Saving Lucia: Psychiatric flight of fictional fancy

Anna Vaught’s novel of birds, words and Joyce’s daughter soars imaginatively

Violet Gibson, daughter of Baron Ashbourne: features alongside Lucia Joyce in Anna Vaught’s novel set in a psychiatric hospital.

Violet Gibson, daughter of Baron Ashbourne: features alongside Lucia Joyce in Anna Vaught’s novel set in a psychiatric hospital.

The pages of Saving Lucia are so joyous and full of life that they seem about to flap away. Reading Anna Vaught’s third novel is akin to catching your first glimpse of London’s parakeets. It produces a similar sense of wonderment and disorientation – a feral flash of exotic technicolour splashed across a monochrome canvas.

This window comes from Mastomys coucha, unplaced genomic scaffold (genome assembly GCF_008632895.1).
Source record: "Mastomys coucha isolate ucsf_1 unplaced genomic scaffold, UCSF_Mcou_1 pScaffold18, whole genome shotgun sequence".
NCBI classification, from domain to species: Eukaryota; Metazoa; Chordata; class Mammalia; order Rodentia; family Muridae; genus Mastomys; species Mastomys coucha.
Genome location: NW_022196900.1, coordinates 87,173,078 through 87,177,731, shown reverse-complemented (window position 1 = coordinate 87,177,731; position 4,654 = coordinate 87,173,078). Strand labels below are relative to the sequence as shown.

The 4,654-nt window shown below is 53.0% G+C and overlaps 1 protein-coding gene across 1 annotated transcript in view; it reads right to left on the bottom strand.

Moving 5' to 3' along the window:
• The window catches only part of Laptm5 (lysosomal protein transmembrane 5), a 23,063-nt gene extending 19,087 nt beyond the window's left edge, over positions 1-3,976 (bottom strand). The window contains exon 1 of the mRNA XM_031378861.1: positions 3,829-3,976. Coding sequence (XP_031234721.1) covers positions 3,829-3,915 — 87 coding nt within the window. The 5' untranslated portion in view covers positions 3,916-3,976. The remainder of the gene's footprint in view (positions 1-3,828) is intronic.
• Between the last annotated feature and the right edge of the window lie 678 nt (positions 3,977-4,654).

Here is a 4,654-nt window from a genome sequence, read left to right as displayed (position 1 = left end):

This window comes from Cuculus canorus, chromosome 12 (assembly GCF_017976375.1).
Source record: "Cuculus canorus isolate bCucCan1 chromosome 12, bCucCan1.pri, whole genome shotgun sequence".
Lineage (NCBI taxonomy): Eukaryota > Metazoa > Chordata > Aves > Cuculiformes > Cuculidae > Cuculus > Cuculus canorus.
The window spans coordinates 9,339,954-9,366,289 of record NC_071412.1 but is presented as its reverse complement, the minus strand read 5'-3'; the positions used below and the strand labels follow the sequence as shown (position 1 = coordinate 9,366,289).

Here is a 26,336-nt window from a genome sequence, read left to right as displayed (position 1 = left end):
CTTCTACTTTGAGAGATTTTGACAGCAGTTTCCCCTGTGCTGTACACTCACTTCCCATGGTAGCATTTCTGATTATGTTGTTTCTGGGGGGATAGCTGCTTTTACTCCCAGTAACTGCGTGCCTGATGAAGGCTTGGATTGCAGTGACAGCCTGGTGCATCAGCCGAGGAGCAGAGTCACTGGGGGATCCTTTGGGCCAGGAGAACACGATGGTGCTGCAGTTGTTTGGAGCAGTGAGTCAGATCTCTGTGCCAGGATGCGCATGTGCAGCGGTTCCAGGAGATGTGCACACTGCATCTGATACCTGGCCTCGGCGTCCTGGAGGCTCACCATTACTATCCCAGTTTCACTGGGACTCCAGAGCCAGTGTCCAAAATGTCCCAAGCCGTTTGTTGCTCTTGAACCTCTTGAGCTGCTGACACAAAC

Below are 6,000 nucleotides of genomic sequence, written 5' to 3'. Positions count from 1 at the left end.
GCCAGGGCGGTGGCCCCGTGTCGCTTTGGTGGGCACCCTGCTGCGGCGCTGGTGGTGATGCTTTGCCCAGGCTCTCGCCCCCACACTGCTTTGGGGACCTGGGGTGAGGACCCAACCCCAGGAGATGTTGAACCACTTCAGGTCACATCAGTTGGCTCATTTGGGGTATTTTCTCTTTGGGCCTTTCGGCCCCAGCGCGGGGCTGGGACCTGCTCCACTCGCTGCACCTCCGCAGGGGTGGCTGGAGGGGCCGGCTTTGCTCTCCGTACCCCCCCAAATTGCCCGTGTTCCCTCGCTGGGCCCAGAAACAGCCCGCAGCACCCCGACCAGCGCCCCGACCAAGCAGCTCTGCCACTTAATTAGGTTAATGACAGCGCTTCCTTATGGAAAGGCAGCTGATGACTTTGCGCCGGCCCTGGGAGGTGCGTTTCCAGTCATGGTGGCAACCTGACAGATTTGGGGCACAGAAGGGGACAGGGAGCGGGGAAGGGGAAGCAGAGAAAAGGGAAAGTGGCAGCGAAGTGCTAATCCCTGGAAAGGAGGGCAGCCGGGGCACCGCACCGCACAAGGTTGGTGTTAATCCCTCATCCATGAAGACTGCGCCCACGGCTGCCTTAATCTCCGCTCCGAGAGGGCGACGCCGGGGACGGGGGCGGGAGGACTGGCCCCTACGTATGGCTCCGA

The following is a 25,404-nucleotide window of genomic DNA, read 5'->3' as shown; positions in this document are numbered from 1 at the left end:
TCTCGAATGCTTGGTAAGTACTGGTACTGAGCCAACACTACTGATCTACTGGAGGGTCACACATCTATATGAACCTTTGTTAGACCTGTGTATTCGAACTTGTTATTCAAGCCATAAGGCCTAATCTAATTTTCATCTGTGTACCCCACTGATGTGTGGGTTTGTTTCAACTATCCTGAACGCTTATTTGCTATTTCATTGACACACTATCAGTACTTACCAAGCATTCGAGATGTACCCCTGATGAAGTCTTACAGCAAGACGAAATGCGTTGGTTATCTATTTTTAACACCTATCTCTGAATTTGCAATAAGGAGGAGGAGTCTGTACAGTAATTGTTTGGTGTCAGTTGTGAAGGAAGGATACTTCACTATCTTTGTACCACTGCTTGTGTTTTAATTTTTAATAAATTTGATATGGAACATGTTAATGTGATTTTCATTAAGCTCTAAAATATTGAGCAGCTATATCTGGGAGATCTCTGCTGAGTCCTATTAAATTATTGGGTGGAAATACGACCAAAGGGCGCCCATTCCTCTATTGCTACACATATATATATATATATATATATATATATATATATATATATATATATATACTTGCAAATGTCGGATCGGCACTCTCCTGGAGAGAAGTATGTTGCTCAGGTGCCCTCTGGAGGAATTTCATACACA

The seed for this “more-or-less true story” – as the narrator calls it – was planted when Vaught discovered that Violet Gibson and Lucia Joyce had both been inmates of St Andrew’s, a psychiatric hospital in Northampton. History does not say whether the two Irish women ever met, but then this is a book about awaking from its nightmare, not replicating it.

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